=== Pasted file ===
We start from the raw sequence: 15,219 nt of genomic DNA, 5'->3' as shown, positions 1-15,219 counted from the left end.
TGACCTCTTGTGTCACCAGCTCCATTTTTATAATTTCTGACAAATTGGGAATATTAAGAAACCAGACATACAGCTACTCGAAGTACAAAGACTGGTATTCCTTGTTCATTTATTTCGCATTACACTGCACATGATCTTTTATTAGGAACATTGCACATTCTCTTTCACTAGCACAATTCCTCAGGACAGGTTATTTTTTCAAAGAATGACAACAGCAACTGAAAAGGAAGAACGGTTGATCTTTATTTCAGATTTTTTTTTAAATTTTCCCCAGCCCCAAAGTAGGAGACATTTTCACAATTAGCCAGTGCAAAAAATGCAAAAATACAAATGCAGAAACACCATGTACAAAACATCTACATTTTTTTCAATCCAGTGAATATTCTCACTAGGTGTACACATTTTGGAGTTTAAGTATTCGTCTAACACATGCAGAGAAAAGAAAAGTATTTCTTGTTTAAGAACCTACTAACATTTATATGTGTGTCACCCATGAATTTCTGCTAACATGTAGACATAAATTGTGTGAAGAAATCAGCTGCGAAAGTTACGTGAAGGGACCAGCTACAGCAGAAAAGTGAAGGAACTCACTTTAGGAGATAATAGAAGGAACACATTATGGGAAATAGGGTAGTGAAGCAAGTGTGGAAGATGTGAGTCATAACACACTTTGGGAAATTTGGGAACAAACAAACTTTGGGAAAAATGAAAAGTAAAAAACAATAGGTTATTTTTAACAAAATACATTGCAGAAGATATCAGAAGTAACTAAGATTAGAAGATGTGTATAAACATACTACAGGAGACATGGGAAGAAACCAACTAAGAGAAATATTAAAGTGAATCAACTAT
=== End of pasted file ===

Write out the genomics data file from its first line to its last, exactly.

We start from the raw sequence: 15,219 nt of genomic DNA, 5'->3' as shown, positions 1-15,219 counted from the left end.
TGACCTCTTGTGTCACCAGCTCCATTTTTATAATTTCTGACAAATTGGGAATATTAAGAAACCAGACATACAGCTACTCGAAGTACAAAGACTGGTATTCCTTGTTCATTTATTTCGCATTACACTGCACATGATCTTTTATTAGGAACATTGCACATTCTCTTTCACTAGCACAATTCCTCAGGACAGGTTATTTTTTCAAAGAATGACAACAGCAACTGAAAAGGAAGAACGGTTGATCTTTATTTCAGATTTTTTTTTAAATTTTCCCCAGCCCCAAAGTAGGAGACATTTTCACAATTAGCCAGTGCAAAAAATGCAAAAATACAAATGCAGAAACACCATGTACAAAACATCTACATTTTTTTCAATCCAGTGAATATTCTCACTAGGTGTACACATTTTGGAGTTTAAGTATTCGTCTAACACATGCAGAGAAAAGAAAAGTATTTCTTGTTTAAGAACCTACTAACATTTATATGTGTGTCACCCATGAATTTCTGCTAACATGTAGACATAAATTGTGTGAAGAAATCAGCTGCGAAAGTTACGTGAAGGGACCAGCTACAGCAGAAAAGTGAAGGAACTCACTTTAGGAGATAATAGAAGGAACACATTATGGGAAATAGGGTAGTGAAGCAAGTGTGGAAGATGTGAGTCATAACACACTTTGGGAAATTTGGGAACAAACAAACTTTGGGAAAAATGAAAAGTAAAAAACAATAGGTTATTTTTAACAAAATACATTGCAGAAGATATCAGAAGTAACTAAGATTAGAAGATGTGTATAAACATACTACAGGAGACATGGGAAGAAACCAACTAAGAGAAATATTAAAGTGAATCAACTAT